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  • Print publication year: 2020
  • Online publication date: December 2020

Chapter 2 - Understanding Evidence

from Part I - Foundations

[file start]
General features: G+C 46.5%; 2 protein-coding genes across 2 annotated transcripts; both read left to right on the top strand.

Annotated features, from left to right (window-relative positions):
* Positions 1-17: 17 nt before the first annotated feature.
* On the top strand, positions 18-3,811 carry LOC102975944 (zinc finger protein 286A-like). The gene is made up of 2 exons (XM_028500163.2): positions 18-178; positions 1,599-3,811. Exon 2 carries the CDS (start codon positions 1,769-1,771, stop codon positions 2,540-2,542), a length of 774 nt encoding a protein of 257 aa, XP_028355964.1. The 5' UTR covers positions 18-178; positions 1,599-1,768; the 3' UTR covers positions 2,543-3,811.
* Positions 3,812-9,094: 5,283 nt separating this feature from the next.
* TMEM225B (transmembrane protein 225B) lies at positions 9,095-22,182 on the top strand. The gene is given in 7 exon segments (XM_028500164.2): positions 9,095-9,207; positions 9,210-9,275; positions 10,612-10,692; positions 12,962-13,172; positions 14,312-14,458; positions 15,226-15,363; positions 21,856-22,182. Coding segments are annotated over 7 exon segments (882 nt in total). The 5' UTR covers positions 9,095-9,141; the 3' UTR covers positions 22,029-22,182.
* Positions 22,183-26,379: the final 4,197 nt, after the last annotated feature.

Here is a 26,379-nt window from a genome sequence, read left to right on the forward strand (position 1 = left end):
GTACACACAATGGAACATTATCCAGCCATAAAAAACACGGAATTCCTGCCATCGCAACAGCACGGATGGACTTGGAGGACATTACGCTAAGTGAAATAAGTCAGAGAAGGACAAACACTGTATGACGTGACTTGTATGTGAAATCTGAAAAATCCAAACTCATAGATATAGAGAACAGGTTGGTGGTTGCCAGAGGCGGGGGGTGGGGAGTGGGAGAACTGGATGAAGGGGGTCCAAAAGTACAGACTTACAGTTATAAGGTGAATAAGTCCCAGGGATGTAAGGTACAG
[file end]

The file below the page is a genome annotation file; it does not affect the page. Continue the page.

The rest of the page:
Almost all efficacious stroke treatments confer moderate-to-large benefits, but not staggeringly huge benefits. However, moderate treatment effects can be clinically very worthwhile for the patient. To detect moderate-large treatment benefits, trials must avoid bias and random error. Studies with weak designs (personal experience, observational studies with historical controls, and observational studies with concurrent, non-randomized controls) will not sufficiently control bias and random error to enable reliable discrimination of a true moderate-to-large benefit from false positives and false negatives. Randomized clinical trials are required. 'Ingredients' for a good trial – Proper randomization and concealment of allocation (i.e. clinician cannot have foreknowledge of next treatment allocation)/Outcome evaluation blind to the allocated treatment/Analysis by allocated treatment (including all randomized patients: intention-to-treat)/Large numbers of major outcomes and correspondingly narrow CIs/Conclusion based on pre-specified primary hypothesis and outcome/Chief emphasis on findings in overall study population. Advantages of systematic reviews (over traditional unsystematic, narrative reviews) – Use explicit, well-developed methods to reduce bias/Summarize large amounts of data explicitly/Provide all available data/Increase statistical power and precision/Look for consistencies/inconsistencies/Improve generalizability. Cochrane Reviews – Generally higher quality than other systematic reviews/Periodically updated/Available over internet/Abstracts available free of charge/Full reviews available free of charge in over 100 low- and middle-income countries